Just bringing this discussion over to ning...

What books are you reading right now that don't have a narrative driven by images as well as words?

Views: 10007

Reply to This

Replies to This Discussion

Three Stations by Martin Cruz Smith. It is the eminently readable seventh novel starring Russian detective Arkady Renko. Gorky Park was the first.

What did you think?  I've always intended to read some Wilkie Collins ... one of these days.
 
The Baron said:

Just read The Moonstone, by Wilkie Collins. Next up:  The Woman in White, by Wilkie Collins

For me I am reading Odds On by Michael Crichton under an assumed name. Pretty good so far

Lost Boy, Lost Girl by Peter Straub. It won the Bram Stoker Award from the Horror Writers Association. His novelist character, Tim Underhill, has figured prominently in several novels of recent vintage. Straub's novel Ghost Story remains a favorite of mine. If someone only saw the movie version, the book is head-and-shoulders above it. Not ghosts, shape-shifters!

I'm still working my way through Neal Stephenson's Cryptonomicon, which is definitely historical fiction rather than science fiction. It reminds me of both Underworld (which I've read fairly recently) and Gravity's Rainbow (if memory serves). It's terrific, so much so that I don't mind the length at all. I expect to be sorry when it's over.

I've just started another Modesty Blaise novel and I was reading Adam Fergusson's When Money Dies and should really get back to it. It's a history of the German hyperinflation of the 1920s.

I loved Ghost Story, too, and Shadowlands, as well. And I really liked Lost Boy, Lost Girl. I found the end really haunting, I recall (although I can't quite remember what it was after all these years).

I'm reading Westmark right now, the first of three fantasy novels by Lloyd Alexander (who wrote my favorite fantasy series of all time, The Chronicles of Prydain.) I don't know why it too me so long to get to these -- it's fantastic!



Richard Willis said:

Lost Boy, Lost Girl by Peter Straub. It won the Bram Stoker Award from the Horror Writers Association. His novelist character, Tim Underhill, has figured prominently in several novels of recent vintage. Straub's novel Ghost Story remains a favorite of mine. If someone only saw the movie version, the book is head-and-shoulders above it. Not ghosts, shape-shifters!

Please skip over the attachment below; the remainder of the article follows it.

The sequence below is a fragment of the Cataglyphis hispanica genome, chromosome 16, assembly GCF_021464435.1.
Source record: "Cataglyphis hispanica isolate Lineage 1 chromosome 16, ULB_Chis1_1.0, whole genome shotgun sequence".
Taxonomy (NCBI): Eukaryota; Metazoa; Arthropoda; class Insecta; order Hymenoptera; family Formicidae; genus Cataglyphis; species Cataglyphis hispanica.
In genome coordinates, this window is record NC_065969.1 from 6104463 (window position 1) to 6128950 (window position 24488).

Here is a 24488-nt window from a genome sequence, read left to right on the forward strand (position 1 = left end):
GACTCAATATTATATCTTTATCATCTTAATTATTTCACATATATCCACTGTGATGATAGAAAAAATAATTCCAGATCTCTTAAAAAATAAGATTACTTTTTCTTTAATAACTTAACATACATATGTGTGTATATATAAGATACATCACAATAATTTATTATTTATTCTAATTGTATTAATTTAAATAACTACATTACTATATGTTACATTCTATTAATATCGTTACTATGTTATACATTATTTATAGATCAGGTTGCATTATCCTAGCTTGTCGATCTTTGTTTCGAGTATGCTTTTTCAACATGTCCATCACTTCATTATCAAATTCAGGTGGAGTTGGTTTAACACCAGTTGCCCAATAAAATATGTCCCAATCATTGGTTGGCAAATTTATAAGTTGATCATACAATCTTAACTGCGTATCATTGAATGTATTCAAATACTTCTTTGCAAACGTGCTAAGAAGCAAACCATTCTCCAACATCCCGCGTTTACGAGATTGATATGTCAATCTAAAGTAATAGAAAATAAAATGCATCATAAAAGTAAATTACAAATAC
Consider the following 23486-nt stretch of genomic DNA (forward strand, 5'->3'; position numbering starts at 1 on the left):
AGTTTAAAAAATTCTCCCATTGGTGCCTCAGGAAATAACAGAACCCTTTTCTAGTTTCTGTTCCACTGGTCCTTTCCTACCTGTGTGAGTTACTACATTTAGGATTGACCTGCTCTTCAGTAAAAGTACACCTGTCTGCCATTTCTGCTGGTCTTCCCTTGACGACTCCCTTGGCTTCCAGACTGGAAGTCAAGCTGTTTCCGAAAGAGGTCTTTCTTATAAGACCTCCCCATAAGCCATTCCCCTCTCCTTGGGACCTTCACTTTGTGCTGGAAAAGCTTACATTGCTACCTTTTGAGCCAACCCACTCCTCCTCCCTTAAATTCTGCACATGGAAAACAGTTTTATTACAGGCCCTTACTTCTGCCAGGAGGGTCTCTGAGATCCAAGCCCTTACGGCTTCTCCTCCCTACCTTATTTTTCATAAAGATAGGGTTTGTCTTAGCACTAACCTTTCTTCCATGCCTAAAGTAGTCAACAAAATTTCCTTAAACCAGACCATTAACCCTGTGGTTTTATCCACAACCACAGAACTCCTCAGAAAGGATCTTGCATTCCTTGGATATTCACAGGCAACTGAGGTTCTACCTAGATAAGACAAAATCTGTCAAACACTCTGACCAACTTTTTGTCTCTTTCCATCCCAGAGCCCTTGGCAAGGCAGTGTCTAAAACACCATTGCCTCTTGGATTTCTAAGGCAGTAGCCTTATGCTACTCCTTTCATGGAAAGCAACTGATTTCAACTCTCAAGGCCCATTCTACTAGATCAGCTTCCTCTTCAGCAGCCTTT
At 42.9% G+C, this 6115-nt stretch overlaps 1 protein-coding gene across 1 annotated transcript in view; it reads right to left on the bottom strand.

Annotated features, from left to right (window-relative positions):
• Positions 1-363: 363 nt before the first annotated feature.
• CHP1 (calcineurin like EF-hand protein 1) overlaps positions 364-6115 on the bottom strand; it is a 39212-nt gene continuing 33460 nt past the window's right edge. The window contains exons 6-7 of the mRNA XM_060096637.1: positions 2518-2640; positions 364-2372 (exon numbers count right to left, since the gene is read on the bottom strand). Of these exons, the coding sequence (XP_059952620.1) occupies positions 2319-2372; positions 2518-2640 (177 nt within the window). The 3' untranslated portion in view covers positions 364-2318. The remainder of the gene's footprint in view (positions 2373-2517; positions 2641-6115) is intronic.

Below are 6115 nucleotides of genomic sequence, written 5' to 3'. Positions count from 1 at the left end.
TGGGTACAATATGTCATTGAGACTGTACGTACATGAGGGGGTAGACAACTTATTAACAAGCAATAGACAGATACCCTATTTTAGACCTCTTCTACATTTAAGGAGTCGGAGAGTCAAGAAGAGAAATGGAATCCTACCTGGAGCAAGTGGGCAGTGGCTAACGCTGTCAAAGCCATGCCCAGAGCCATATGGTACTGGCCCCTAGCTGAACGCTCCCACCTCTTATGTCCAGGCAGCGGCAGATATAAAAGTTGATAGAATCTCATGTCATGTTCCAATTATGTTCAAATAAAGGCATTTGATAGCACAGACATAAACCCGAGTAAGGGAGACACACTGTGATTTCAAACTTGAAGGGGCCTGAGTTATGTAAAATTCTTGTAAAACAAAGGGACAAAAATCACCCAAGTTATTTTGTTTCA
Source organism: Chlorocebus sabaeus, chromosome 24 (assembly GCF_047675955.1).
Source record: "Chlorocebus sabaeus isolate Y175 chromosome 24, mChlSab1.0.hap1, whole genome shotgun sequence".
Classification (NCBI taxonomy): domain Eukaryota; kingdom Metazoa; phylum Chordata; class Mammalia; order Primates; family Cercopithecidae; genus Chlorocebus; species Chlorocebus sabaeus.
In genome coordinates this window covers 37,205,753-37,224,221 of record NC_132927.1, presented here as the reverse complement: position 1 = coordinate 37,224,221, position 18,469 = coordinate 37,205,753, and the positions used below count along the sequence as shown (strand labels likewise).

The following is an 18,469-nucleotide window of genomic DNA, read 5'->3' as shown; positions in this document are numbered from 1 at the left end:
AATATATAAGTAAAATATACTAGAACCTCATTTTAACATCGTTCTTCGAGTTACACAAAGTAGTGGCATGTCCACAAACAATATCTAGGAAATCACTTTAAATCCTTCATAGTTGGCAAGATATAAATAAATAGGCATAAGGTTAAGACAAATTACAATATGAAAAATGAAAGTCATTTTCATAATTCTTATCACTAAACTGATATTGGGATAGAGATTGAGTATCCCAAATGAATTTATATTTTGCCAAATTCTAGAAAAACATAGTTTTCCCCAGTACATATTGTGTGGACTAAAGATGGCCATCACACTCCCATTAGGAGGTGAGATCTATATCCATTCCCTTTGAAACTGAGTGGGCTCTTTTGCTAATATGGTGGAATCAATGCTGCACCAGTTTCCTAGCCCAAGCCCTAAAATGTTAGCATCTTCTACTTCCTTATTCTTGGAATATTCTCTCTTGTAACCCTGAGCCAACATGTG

I have had that one for a few years now, but I've never gotten around to reading it. Let me know what you think when you finish

Mark Sullivan (Vertiginous Mod) said:

I'm still working my way through Neal Stephenson's Cryptonomicon, which is definitely historical fiction rather than science fiction. It reminds me of both Underworld (which I've read fairly recently) and Gravity's Rainbow (if memory serves). It's terrific, so much so that I don't mind the length at all. I expect to be sorry when it's over.

Tess of the D'Urbervilles, by Thomas Hardy.

Dr. Zhivago by Boris Pasternak

Visions In Death by J.D. Robb.

I am reading Game Over by Dave Zirin, about how politics get involved in sports. I kind of thought he would have gone more into the relationship between concussions, the money the NFL brings, and everything else that ties into it, but it focused on a lot of other very valid things instead, such as the Jerry Sandusky scandal and various lockouts.

It did lead me to ordering the book League of Denial, which is all about NFL concussions.

Reply to Discussion

RSS

Welcome!

No flame wars. No trolls. But a lot of really smart people.The Captain Comics Round Table tries to be the friendliest and most accurate comics website on the Internet.

SOME ESSENTIALS:

RULES OF THE ROUND TABLE

MODERATORS

SMILIES FOLDER

TIPS ON USING THE BOARD

FOLLOW US:

OUR COLUMNISTS:

Groups

© 2019   Captain Comics, board content ©2013 Andrew Smith   Powered by

Badges  |  Report an Issue  |  Terms of Service